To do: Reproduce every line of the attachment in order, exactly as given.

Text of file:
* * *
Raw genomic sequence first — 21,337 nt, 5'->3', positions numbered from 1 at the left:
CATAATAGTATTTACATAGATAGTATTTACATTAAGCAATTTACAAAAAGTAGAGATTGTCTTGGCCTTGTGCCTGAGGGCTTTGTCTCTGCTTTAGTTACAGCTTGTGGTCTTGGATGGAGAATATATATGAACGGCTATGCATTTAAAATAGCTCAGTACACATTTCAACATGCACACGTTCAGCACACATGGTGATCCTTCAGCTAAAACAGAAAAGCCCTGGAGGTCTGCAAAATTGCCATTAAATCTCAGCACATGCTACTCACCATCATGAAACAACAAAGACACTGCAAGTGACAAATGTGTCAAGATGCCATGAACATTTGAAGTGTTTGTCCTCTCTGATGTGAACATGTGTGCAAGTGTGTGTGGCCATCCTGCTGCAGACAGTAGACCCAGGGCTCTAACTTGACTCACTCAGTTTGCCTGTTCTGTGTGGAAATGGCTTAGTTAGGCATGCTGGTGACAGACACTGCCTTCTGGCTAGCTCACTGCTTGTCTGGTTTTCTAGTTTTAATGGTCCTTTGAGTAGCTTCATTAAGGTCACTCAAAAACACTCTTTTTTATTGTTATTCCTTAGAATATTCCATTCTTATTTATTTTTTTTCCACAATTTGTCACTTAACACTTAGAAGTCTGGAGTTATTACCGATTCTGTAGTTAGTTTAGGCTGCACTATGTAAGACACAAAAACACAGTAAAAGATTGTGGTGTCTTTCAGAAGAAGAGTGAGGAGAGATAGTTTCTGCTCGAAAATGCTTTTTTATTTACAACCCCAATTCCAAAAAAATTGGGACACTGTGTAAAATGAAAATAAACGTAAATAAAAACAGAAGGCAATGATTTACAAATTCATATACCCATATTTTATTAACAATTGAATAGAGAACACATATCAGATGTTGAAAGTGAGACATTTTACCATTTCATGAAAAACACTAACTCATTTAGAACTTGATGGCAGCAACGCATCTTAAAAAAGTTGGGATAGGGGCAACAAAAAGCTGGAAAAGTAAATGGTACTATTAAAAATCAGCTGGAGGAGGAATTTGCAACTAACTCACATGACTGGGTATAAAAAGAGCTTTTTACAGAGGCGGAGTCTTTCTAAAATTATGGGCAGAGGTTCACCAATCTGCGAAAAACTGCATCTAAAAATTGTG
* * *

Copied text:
Raw genomic sequence first — 21,337 nt, 5'->3', positions numbered from 1 at the left:
CATAATAGTATTTACATAGATAGTATTTACATTAAGCAATTTACAAAAAGTAGAGATTGTCTTGGCCTTGTGCCTGAGGGCTTTGTCTCTGCTTTAGTTACAGCTTGTGGTCTTGGATGGAGAATATATATGAACGGCTATGCATTTAAAATAGCTCAGTACACATTTCAACATGCACACGTTCAGCACACATGGTGATCCTTCAGCTAAAACAGAAAAGCCCTGGAGGTCTGCAAAATTGCCATTAAATCTCAGCACATGCTACTCACCATCATGAAACAACAAAGACACTGCAAGTGACAAATGTGTCAAGATGCCATGAACATTTGAAGTGTTTGTCCTCTCTGATGTGAACATGTGTGCAAGTGTGTGTGGCCATCCTGCTGCAGACAGTAGACCCAGGGCTCTAACTTGACTCACTCAGTTTGCCTGTTCTGTGTGGAAATGGCTTAGTTAGGCATGCTGGTGACAGACACTGCCTTCTGGCTAGCTCACTGCTTGTCTGGTTTTCTAGTTTTAATGGTCCTTTGAGTAGCTTCATTAAGGTCACTCAAAAACACTCTTTTTTATTGTTATTCCTTAGAATATTCCATTCTTATTTATTTTTTTTCCACAATTTGTCACTTAACACTTAGAAGTCTGGAGTTATTACCGATTCTGTAGTTAGTTTAGGCTGCACTATGTAAGACACAAAAACACAGTAAAAGATTGTGGTGTCTTTCAGAAGAAGAGTGAGGAGAGATAGTTTCTGCTCGAAAATGCTTTTTTATTTACAACCCCAATTCCAAAAAAATTGGGACACTGTGTAAAATGAAAATAAACGTAAATAAAAACAGAAGGCAATGATTTACAAATTCATATACCCATATTTTATTAACAATTGAATAGAGAACACATATCAGATGTTGAAAGTGAGACATTTTACCATTTCATGAAAAACACTAACTCATTTAGAACTTGATGGCAGCAACGCATCTTAAAAAAGTTGGGATAGGGGCAACAAAAAGCTGGAAAAGTAAATGGTACTATTAAAAATCAGCTGGAGGAGGAATTTGCAACTAACTCACATGACTGGGTATAAAAAGAGCTTTTTACAGAGGCGGAGTCTTTCTAAAATTATGGGCAGAGGTTCACCAATCTGCGAAAAACTGCATCTAAAAATTGTG